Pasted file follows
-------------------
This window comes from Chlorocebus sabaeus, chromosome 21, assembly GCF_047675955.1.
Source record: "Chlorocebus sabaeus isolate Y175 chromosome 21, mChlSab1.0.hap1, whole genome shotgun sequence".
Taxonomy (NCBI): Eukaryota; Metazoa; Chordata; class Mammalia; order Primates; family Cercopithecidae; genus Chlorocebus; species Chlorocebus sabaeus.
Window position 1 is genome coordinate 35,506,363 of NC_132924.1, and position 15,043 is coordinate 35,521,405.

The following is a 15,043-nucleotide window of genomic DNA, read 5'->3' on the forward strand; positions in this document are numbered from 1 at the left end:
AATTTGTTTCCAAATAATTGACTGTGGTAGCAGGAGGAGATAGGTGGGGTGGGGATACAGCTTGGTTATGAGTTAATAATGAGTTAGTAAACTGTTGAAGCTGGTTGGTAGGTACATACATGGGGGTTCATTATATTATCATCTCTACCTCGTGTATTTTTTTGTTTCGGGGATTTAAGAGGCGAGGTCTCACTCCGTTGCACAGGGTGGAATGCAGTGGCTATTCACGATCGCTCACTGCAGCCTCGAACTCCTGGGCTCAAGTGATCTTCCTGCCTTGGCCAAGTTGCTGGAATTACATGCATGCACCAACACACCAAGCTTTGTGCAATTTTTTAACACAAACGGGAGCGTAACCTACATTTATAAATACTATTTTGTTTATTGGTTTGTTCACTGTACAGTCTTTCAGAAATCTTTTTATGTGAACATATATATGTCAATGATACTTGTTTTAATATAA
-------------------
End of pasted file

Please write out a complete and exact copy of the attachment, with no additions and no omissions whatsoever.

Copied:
This window comes from Chlorocebus sabaeus, chromosome 21, assembly GCF_047675955.1.
Source record: "Chlorocebus sabaeus isolate Y175 chromosome 21, mChlSab1.0.hap1, whole genome shotgun sequence".
Taxonomy (NCBI): Eukaryota; Metazoa; Chordata; class Mammalia; order Primates; family Cercopithecidae; genus Chlorocebus; species Chlorocebus sabaeus.
Window position 1 is genome coordinate 35,506,363 of NC_132924.1, and position 15,043 is coordinate 35,521,405.

The following is a 15,043-nucleotide window of genomic DNA, read 5'->3' on the forward strand; positions in this document are numbered from 1 at the left end:
AATTTGTTTCCAAATAATTGACTGTGGTAGCAGGAGGAGATAGGTGGGGTGGGGATACAGCTTGGTTATGAGTTAATAATGAGTTAGTAAACTGTTGAAGCTGGTTGGTAGGTACATACATGGGGGTTCATTATATTATCATCTCTACCTCGTGTATTTTTTTGTTTCGGGGATTTAAGAGGCGAGGTCTCACTCCGTTGCACAGGGTGGAATGCAGTGGCTATTCACGATCGCTCACTGCAGCCTCGAACTCCTGGGCTCAAGTGATCTTCCTGCCTTGGCCAAGTTGCTGGAATTACATGCATGCACCAACACACCAAGCTTTGTGCAATTTTTTAACACAAACGGGAGCGTAACCTACATTTATAAATACTATTTTGTTTATTGGTTTGTTCACTGTACAGTCTTTCAGAAATCTTTTTATGTGAACATATATATGTCAATGATACTTGTTTTAATATAA